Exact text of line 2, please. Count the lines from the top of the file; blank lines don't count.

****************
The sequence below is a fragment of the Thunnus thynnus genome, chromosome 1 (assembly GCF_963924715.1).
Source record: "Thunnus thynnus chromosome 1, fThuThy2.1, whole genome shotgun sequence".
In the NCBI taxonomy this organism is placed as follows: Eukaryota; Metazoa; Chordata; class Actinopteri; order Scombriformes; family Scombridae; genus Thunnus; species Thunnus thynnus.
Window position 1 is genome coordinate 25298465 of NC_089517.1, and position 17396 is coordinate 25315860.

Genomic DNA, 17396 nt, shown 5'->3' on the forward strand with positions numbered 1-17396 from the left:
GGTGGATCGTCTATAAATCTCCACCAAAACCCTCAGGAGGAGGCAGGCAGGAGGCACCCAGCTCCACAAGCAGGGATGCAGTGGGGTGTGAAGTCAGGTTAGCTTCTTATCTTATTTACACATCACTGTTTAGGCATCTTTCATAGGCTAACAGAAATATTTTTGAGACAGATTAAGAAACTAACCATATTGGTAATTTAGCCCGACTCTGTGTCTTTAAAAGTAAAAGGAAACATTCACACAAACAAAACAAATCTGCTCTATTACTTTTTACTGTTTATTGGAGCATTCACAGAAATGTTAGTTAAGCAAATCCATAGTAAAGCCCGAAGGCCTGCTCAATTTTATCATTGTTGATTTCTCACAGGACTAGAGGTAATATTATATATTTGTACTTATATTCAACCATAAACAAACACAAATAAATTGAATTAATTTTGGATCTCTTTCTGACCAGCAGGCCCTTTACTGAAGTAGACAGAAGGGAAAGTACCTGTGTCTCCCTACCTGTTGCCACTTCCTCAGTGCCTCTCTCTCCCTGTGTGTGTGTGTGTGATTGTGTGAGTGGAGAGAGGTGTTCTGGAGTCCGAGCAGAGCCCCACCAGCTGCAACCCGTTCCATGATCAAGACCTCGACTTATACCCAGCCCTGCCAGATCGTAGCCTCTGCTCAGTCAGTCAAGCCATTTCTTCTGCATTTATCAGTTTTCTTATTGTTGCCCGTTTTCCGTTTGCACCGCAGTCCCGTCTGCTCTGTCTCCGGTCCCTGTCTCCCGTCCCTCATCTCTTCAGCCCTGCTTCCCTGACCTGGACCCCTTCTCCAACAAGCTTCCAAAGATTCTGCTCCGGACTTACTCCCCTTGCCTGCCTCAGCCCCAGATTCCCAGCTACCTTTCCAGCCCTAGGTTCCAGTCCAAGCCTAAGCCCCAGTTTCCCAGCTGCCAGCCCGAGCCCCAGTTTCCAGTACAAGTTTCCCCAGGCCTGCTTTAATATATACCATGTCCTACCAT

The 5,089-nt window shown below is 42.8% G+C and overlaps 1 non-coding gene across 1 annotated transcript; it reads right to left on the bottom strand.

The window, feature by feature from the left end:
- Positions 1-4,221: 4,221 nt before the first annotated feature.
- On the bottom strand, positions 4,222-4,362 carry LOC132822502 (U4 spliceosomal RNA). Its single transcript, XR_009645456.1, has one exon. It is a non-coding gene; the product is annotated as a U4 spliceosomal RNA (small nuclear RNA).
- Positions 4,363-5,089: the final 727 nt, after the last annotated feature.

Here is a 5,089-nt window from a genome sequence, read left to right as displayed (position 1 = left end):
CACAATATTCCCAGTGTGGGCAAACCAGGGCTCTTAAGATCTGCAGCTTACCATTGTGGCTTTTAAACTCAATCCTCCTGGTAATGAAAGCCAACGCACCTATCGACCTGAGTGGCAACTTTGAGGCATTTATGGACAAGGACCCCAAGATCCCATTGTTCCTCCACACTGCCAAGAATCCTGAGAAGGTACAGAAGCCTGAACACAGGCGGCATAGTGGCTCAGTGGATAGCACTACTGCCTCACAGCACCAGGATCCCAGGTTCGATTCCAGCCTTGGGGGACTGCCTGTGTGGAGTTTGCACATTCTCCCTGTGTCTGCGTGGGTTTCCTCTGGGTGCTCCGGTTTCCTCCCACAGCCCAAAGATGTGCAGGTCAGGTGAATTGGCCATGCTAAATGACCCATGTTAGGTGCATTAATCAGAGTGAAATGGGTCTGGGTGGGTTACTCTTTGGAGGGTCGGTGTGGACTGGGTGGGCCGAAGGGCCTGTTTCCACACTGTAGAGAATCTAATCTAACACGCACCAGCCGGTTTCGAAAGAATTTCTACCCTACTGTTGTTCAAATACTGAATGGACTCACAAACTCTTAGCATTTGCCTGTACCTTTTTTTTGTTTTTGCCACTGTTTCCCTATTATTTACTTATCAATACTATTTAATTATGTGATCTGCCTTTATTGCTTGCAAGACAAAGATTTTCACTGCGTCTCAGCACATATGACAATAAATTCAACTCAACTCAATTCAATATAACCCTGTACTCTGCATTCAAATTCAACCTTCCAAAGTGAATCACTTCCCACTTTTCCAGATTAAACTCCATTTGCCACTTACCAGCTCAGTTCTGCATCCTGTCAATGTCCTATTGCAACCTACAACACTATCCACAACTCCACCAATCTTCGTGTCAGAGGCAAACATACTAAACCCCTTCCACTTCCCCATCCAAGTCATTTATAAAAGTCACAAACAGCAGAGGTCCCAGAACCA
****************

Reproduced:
Source record: "Thunnus thynnus chromosome 1, fThuThy2.1, whole genome shotgun sequence".